Lopez, who turns 52 this year, performed at last year’s Super Bowl. (Remember February 2020? That was a year ago.) You could call it the Lopez Super Bowl. Because you may not remember the score, you might not even recall who played, but you damn well know that the star of the halftime show was 50. “The Super Bowl was really about showing what I could do to a bigger, broader audience than ever,” she says. By my estimation her audience has always been bigger than ever.

“It’s such a huge platform and so many people around the world are watching, and some of them have never freaking heard of you, you know what I mean?”

Well, no. Most people have never heard of me.

“The idea was to show the best of, not just myself as an artist, but the best of women,” Lopez explains. “The best of Latinos. I felt that I represented Latinos, I represented women, and I represented people in my age group in a light that was very positive and strong.” It was a moment of age transcendence. I don’t know if she set out to tear down walls in her life, but you can’t deny that Lopez was none of the things she was “supposed” to be and yet has gotten exactly what she wanted.

The rules were clear. Young? Thin? White, with signs of affluence? Please, walk right in and make yourself at home. Everyone else, take a number and STFU. Then, over the past couple of years, the collective conscious shook itself awake, mortified by how it had behaved at the party last night — only the party had lasted for generations.

“I do feel it’s different now,” Lopez says, adding that it will be better for her children’s generation; that we are closer to a more inclusive idea of what beauty means. “But our generation is still dealing with the scars.”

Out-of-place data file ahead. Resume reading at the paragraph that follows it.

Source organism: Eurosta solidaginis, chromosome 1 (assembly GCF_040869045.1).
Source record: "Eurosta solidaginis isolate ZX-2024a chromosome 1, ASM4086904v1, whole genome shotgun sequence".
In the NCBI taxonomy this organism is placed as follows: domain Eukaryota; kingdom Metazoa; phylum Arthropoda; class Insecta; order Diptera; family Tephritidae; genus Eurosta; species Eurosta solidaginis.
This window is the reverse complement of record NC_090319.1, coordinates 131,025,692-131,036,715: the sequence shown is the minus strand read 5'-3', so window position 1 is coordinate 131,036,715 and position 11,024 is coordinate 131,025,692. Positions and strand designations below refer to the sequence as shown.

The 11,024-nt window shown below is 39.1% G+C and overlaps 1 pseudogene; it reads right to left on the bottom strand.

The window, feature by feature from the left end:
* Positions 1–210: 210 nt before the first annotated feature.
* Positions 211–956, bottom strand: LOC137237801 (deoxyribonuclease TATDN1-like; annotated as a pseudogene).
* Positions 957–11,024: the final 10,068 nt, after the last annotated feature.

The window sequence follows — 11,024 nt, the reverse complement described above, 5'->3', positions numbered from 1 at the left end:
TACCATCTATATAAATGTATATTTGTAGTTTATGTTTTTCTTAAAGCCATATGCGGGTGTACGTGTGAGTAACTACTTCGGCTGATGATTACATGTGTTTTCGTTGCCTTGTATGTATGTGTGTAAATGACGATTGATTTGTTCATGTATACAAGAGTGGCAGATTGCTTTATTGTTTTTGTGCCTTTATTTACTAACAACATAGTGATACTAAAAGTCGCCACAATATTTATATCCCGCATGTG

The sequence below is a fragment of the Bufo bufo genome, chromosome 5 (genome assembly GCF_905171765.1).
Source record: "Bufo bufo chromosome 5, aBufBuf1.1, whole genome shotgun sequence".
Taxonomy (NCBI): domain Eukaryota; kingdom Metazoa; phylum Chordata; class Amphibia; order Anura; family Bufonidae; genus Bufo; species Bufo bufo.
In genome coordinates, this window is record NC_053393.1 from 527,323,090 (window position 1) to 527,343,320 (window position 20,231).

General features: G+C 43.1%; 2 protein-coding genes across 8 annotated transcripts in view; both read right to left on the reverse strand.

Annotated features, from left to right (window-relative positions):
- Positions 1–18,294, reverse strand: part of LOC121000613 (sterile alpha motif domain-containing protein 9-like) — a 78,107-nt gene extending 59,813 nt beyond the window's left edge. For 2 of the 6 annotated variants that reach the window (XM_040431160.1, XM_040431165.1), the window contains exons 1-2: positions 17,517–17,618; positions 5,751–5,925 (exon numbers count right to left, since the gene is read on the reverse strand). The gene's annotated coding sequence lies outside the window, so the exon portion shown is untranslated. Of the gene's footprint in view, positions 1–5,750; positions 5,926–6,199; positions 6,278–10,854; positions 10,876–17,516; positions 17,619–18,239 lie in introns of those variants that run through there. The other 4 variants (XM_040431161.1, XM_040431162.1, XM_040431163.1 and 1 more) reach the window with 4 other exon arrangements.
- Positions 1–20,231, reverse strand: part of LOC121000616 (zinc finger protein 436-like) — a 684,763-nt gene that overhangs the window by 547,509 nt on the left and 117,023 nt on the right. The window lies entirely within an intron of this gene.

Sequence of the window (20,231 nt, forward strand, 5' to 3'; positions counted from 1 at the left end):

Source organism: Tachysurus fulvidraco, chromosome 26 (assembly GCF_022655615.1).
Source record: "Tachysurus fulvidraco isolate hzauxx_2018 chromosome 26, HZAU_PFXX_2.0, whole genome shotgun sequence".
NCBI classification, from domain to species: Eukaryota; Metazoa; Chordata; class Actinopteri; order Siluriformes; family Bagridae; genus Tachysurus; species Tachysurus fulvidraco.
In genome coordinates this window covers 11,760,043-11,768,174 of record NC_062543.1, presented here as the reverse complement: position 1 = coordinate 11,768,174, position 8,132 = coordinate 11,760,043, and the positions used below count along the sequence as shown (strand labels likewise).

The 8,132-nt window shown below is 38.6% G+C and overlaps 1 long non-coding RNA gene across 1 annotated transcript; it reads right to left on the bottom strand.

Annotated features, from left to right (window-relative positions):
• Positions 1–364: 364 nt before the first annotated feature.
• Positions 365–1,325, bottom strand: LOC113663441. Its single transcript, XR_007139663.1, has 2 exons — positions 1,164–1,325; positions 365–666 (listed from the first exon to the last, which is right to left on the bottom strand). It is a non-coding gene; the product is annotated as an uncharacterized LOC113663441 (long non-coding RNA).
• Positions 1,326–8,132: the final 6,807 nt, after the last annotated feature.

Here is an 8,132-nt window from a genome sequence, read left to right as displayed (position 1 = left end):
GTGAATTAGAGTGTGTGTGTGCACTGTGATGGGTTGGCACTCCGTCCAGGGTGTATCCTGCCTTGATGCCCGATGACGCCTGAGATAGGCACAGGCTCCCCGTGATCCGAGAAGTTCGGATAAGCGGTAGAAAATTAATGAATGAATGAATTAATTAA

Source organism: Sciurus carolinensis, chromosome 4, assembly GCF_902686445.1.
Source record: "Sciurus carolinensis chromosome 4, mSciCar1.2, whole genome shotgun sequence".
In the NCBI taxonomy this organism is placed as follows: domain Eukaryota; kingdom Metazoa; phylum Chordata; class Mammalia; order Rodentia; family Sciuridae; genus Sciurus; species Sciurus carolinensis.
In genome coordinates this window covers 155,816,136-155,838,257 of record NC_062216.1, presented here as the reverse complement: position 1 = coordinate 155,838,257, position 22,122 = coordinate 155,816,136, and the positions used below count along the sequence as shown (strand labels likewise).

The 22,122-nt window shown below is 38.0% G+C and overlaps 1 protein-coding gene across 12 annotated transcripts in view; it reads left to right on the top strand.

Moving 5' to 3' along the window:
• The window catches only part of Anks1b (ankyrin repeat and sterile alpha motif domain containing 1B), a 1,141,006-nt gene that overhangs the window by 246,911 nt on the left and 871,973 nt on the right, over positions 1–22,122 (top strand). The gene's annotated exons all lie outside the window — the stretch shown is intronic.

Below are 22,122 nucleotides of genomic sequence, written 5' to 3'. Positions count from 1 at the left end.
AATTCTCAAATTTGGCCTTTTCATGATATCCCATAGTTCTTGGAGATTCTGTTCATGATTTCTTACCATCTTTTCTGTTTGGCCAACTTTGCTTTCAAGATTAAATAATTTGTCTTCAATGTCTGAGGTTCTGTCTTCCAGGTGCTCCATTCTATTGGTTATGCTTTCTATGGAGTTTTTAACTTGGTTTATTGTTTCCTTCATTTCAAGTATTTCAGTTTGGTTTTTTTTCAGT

Change, meaningful change, was in the air. Things were looking hopeful. And then came the pandemic.

What happened to someone like Lopez when the world ground to a halt? Did she buy sweatpants and tend to her sourdough starter like the rest of us who are lucky enough to shelter at home? “I mean, the first part was like, ‘Wow, this is different,’” she says. “I think we all were filled with anxiety. We were in the Twilight Zone, like everybody else.” “We,” in this case, means Lopez, her fiancé and former Yankees slugger Rodriguez, her 12-year-old twins (their father is Marc Anthony), and Rodriguez’s two daughters. “I started trying to do things together. We would play base- ball outside or paint together,” Lopez says. “We never get to do stuff like that. I was trying to take advantage of the time.”

Quarantine, it turns out — even if you are someone with houses (plural) and, presumably, access to a private plane and people to do stuff for you — is still quarantine. There comes a point, speaking for Lopez and the rest of humanity here, when you will feel like a dog who needs a walk.

“I miss being creative and running on 150,” says Lopez. “But Alex, of all people, was like, ‘I love it. I love being at home. I love doing my Zooms. I love knowing the kids are there, and you’re there all the time.’ It has been actually really good. We got to work on ourselves. We did therapy. I think it was really helpful for us in our relationship.”

Lopez and Rodriguez were in the process of planning their wedding when coronavirus sent the Earth skidding off its axis. “It was a big deal,” she says, unsurprisingly, of the wedding. “We had been planning for months and months and months, and it was overseas.” The way she says “overseas” makes me picture her walking down the aisle of Buckingham Palace. Or at least, like, Hogwarts.